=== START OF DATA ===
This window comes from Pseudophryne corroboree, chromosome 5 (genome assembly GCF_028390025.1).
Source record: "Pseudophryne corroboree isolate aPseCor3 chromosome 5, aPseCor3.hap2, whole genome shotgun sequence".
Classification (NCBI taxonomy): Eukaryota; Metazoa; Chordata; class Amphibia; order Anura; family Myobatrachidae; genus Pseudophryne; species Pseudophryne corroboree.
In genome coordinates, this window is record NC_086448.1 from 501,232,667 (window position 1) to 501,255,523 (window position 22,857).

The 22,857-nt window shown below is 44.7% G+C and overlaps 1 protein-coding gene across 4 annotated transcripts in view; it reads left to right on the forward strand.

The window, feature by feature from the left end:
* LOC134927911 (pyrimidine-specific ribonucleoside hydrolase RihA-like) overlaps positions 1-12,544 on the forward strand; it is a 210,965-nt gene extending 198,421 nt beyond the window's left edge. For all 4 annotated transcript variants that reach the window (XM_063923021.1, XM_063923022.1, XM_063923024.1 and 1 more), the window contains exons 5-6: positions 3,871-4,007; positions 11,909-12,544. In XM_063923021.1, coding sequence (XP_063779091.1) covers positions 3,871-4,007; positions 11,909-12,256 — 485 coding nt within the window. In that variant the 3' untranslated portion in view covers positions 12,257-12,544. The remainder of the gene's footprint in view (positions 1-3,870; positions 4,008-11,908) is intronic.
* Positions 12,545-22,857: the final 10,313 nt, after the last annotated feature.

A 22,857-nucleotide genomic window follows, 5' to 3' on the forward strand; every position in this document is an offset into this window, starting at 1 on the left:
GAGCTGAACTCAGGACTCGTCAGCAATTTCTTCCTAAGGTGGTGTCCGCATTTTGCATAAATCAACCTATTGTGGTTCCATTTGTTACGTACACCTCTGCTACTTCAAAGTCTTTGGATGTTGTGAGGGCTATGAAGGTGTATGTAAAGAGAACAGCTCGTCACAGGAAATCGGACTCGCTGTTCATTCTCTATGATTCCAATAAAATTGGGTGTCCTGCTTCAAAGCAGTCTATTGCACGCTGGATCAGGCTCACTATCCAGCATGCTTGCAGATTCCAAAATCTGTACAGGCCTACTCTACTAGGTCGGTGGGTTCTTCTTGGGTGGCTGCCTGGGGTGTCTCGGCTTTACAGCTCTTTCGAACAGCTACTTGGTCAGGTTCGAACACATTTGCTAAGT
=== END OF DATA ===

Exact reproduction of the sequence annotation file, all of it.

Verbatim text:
This window comes from Pseudophryne corroboree, chromosome 5 (genome assembly GCF_028390025.1).
Source record: "Pseudophryne corroboree isolate aPseCor3 chromosome 5, aPseCor3.hap2, whole genome shotgun sequence".
Classification (NCBI taxonomy): Eukaryota; Metazoa; Chordata; class Amphibia; order Anura; family Myobatrachidae; genus Pseudophryne; species Pseudophryne corroboree.
In genome coordinates, this window is record NC_086448.1 from 501,232,667 (window position 1) to 501,255,523 (window position 22,857).

The 22,857-nt window shown below is 44.7% G+C and overlaps 1 protein-coding gene across 4 annotated transcripts in view; it reads left to right on the forward strand.

The window, feature by feature from the left end:
* LOC134927911 (pyrimidine-specific ribonucleoside hydrolase RihA-like) overlaps positions 1-12,544 on the forward strand; it is a 210,965-nt gene extending 198,421 nt beyond the window's left edge. For all 4 annotated transcript variants that reach the window (XM_063923021.1, XM_063923022.1, XM_063923024.1 and 1 more), the window contains exons 5-6: positions 3,871-4,007; positions 11,909-12,544. In XM_063923021.1, coding sequence (XP_063779091.1) covers positions 3,871-4,007; positions 11,909-12,256 — 485 coding nt within the window. In that variant the 3' untranslated portion in view covers positions 12,257-12,544. The remainder of the gene's footprint in view (positions 1-3,870; positions 4,008-11,908) is intronic.
* Positions 12,545-22,857: the final 10,313 nt, after the last annotated feature.

A 22,857-nucleotide genomic window follows, 5' to 3' on the forward strand; every position in this document is an offset into this window, starting at 1 on the left:
GAGCTGAACTCAGGACTCGTCAGCAATTTCTTCCTAAGGTGGTGTCCGCATTTTGCATAAATCAACCTATTGTGGTTCCATTTGTTACGTACACCTCTGCTACTTCAAAGTCTTTGGATGTTGTGAGGGCTATGAAGGTGTATGTAAAGAGAACAGCTCGTCACAGGAAATCGGACTCGCTGTTCATTCTCTATGATTCCAATAAAATTGGGTGTCCTGCTTCAAAGCAGTCTATTGCACGCTGGATCAGGCTCACTATCCAGCATGCTTGCAGATTCCAAAATCTGTACAGGCCTACTCTACTAGGTCGGTGGGTTCTTCTTGGGTGGCTGCCTGGGGTGTCTCGGCTTTACAGCTCTTTCGAACAGCTACTTGGTCAGGTTCGAACACATTTGCTAAGT